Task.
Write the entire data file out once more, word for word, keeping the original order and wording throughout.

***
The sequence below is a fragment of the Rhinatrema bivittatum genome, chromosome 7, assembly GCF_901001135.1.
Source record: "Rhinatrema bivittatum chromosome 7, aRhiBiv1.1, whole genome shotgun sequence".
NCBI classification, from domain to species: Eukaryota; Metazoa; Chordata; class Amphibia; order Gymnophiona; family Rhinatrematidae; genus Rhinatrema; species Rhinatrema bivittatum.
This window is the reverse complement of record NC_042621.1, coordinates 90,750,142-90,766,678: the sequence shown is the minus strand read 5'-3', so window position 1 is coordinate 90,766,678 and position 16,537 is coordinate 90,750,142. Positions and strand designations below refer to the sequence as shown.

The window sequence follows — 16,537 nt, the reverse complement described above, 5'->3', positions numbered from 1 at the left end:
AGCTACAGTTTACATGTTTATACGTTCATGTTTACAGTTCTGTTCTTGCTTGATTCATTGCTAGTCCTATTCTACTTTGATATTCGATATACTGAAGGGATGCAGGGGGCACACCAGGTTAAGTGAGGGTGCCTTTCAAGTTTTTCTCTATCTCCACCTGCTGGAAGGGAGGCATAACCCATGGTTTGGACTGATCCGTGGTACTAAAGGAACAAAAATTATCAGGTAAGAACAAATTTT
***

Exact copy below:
The sequence below is a fragment of the Rhinatrema bivittatum genome, chromosome 7, assembly GCF_901001135.1.
Source record: "Rhinatrema bivittatum chromosome 7, aRhiBiv1.1, whole genome shotgun sequence".
NCBI classification, from domain to species: Eukaryota; Metazoa; Chordata; class Amphibia; order Gymnophiona; family Rhinatrematidae; genus Rhinatrema; species Rhinatrema bivittatum.
This window is the reverse complement of record NC_042621.1, coordinates 90,750,142-90,766,678: the sequence shown is the minus strand read 5'-3', so window position 1 is coordinate 90,766,678 and position 16,537 is coordinate 90,750,142. Positions and strand designations below refer to the sequence as shown.

The window sequence follows — 16,537 nt, the reverse complement described above, 5'->3', positions numbered from 1 at the left end:
AGCTACAGTTTACATGTTTATACGTTCATGTTTACAGTTCTGTTCTTGCTTGATTCATTGCTAGTCCTATTCTACTTTGATATTCGATATACTGAAGGGATGCAGGGGGCACACCAGGTTAAGTGAGGGTGCCTTTCAAGTTTTTCTCTATCTCCACCTGCTGGAAGGGAGGCATAACCCATGGTTTGGACTGATCCGTGGTACTAAAGGAACAAAAATTATCAGGTAAGAACAAATTTT